Preamble and Purpose

The preamble establishes the overarching context for the operative elements of the agreement, the importance of: ‘nature’ is recognised and enshrined in addressing the challenges of adaptation and mitigation; sinks and reservoirs, including forest ecosystems and unlike the Kyoto protocol, the importance of protecting biodiversity is mentioned: “The Parties to this Agreement, Noting the importance of ensuring the integrity of all ecosystems, including oceans, and the protection of biodiversity. Through this framing the importance of nature is recognised, and can be expected to lead to a greater focus on maintaining healthy ecosystems, which up until now has been an underrepresented dimension of climate change solutions.

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General – [A2]

The Paris Agreement has a ‘bottom up’ [in parts] structure in contrast to most international environmental law treaties which are ‘top down’, characterised by standards and targets set internationally, for states to implement. Like the Kyoto Protocol the aim of the convention is described in Article 2, “enhancing the implementation” of the UNFCCC. Is an unusual Agreement, containing a carefully calibrated mix of hard, soft and non-obligations, the boundaries between which are blurred. Each of these types of obligations plays a distinct and valuable role. The ‘hard obligations’ of conduct in mitigation and finance, in conjunction with a rigorous oversight system, form the core of the Paris Agreement. The ‘soft obligations’ peppered throughout the instrument in relation to mitigation, adaptation and means of implementation create good faith expectations of Parties. And the non-obligations, albeit unusual in operational provisions of treaties, provide valuable context, construct narratives and offer mutual reassurances.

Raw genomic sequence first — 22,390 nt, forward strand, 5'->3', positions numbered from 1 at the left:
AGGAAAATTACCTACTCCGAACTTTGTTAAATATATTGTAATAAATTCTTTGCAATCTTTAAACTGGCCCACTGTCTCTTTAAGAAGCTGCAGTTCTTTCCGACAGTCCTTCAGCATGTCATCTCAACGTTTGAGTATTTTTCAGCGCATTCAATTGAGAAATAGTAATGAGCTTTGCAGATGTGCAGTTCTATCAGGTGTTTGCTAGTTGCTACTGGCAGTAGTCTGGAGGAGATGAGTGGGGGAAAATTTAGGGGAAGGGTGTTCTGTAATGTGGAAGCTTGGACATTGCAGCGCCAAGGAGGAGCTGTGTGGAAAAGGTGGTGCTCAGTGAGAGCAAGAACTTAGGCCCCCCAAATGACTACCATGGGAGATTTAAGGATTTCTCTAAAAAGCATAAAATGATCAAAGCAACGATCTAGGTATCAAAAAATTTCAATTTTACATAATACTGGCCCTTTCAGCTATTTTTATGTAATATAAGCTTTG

NDC’s – [A3]